Person of day - 22 JUNE 2020
Evgeniy learned to play chess when he was four and he was considered one of the most promising players in Russia, which he proved when he won the country’s junior championship. In 1991, he won the final Soviet White Rook tournament with Moscow’s school No 962. In 1994, a young Evgeniy created a sensation when he split 1st place at the Moscow Open, overtaking many celebrated chess players. Najer was trained by a respected mentor, Alexander Bodisko, who founded the Etude school but, alas, passed away in that same summer of 1994.
Evgeniy Najer: “I consider my playing style to be closely connected with Alexander. He had his own approach and he viewed chess from his own angle. Alexander analyzed each tournament, disparaging all and sundry. It was rather frightening and no one had the courage to say a word. But he continued to argue, even when he was wrong. I have a clearer memory of a critical Alexander, even though he praised us just as much!”
In 1996 and 1998, Evgeniy won the most well-known Swiss tournament of those times, which was held in the Czech city of Pardubice, and he finished his career in junior chess with victory at the U21s Russian championship. He was the champion of Moscow in 1998 and 2003; in 1999, the FIDE Congress awarded him the title of grandmaster.
He won tournaments in Bor and the Chigorin Memorial in 2000, Corinth and Tolyatti in 2001, New Jersey in 2002, Capelle-la-Grande in 2004, Moscow Open in 2007, Philadelphia in 2008 and 2009 and a rapid tournament in Netanya in 2009. He also reached the final of the Russian Cup in 2000, 2006 and 2008 and played in four World Cups, in 2005, 2007, 2009 and 2013. As a member of the Russian team, he won a match against China in 2006. Lastly, he played in the Superfinal of the Russian championship in that same year.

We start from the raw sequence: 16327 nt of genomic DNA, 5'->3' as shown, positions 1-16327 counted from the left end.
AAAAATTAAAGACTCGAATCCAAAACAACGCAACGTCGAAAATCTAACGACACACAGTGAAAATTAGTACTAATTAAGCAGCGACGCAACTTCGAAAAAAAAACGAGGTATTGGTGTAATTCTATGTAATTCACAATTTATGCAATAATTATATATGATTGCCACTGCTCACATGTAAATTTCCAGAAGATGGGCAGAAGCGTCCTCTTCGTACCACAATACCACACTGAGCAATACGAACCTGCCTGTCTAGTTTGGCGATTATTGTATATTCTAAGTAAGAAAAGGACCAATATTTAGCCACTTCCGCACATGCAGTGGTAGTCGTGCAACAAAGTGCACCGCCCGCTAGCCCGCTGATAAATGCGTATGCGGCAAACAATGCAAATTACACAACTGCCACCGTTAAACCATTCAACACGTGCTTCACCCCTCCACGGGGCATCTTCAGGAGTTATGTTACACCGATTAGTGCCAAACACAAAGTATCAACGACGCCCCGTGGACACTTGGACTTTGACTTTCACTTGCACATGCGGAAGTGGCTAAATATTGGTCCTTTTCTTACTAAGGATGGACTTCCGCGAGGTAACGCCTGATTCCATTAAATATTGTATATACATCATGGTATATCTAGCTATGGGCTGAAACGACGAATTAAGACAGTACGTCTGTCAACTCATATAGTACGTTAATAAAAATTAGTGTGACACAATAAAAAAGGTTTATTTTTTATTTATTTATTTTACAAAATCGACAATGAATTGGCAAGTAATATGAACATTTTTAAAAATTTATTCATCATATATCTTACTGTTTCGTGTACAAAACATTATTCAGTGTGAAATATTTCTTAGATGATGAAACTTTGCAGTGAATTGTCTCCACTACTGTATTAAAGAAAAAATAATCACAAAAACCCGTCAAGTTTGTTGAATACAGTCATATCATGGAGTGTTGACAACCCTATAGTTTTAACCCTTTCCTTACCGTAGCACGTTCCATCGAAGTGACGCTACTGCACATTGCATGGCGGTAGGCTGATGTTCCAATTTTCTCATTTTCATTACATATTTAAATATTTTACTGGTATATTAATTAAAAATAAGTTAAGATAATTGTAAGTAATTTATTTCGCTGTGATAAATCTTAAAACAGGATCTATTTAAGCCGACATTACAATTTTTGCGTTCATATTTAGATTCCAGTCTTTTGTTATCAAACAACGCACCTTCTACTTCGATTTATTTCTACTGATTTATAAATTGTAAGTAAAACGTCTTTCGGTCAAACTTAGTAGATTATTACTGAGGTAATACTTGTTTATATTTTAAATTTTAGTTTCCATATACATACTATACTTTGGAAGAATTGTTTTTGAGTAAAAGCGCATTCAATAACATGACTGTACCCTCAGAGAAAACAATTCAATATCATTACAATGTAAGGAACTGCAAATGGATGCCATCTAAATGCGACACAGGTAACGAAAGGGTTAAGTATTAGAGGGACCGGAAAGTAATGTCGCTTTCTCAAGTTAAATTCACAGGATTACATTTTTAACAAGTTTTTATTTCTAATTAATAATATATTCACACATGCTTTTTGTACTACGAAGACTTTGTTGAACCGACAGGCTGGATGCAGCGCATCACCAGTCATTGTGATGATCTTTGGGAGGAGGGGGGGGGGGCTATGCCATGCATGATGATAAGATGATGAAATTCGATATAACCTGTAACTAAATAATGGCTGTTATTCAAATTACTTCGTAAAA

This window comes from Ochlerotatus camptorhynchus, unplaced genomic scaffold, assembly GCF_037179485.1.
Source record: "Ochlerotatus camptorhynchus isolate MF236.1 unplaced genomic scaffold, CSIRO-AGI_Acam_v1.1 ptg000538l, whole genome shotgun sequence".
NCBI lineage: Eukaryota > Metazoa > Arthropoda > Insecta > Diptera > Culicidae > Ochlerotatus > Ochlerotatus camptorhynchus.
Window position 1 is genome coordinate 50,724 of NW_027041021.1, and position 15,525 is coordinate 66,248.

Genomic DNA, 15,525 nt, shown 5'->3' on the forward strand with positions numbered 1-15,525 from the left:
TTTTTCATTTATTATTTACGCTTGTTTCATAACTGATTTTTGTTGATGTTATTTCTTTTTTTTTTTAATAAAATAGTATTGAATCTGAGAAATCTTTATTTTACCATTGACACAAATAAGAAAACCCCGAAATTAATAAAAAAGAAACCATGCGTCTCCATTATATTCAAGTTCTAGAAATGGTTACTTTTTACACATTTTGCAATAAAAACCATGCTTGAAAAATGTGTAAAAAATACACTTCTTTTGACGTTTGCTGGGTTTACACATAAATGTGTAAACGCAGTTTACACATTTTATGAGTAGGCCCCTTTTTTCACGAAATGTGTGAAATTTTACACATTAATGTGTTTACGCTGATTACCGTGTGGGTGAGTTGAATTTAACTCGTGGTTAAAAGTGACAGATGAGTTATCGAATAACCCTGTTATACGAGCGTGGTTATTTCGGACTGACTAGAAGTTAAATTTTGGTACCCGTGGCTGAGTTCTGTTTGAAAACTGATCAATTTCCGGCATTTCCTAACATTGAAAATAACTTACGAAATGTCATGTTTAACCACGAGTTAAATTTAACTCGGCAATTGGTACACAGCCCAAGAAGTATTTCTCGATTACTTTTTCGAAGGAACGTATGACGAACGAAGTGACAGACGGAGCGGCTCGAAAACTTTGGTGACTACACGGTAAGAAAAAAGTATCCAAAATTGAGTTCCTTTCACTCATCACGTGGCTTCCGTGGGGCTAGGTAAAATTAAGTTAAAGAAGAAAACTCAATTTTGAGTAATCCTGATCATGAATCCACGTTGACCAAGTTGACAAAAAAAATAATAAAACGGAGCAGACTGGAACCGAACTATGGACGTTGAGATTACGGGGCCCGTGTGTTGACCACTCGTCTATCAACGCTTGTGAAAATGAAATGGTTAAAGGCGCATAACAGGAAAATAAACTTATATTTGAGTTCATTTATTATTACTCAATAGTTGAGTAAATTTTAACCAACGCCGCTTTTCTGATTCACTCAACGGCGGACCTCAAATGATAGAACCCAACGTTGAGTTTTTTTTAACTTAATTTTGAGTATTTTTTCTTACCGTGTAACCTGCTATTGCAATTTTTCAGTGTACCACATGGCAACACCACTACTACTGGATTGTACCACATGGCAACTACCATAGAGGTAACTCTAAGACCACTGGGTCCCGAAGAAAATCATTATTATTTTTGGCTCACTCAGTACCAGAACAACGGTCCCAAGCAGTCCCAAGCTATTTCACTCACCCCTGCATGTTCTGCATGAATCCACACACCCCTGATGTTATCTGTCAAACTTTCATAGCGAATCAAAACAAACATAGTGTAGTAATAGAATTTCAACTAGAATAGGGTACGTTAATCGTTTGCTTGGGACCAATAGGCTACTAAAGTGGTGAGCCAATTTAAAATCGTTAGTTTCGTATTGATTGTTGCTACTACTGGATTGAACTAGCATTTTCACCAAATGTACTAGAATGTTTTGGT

Throughout his career, he has been a wonderful team player. He won two Russian team championships with SHSM-64, came second at several Russian championship with Norilsk Nickel, TPS, SHSM-64 and Nashe Nasledie and won bronze medals with Gazovik, TPS and SHSM-64. In these Russian team championships, he won the individual competition for his board five times. He also won bronze medals at European Cups with Gazovik and SHSM-64 and in 2006, he was the best player on his board in individual rankings.
He was second to Gata Kamsky in his match against Veselin Topalov and during the last few years, he is one of the coaches of the Russian national women’s chess team. He is a FIDE Senior Trainer, but his workload as trainer did not prevent him from winning the 2015 European championship in style. Another breakthrough came in 2016, when he won the Aeroflot Open and earned the right to play in a super tournament in Dortmund. In 2017, he split 1st-2nd place in Poikovsky and became a prize-winner of the Russian team championship with Moscow’s team.
He is married to Anna Potkina, grandmaster Vladimir Potkin’s sister, and he has a daughter named Diana.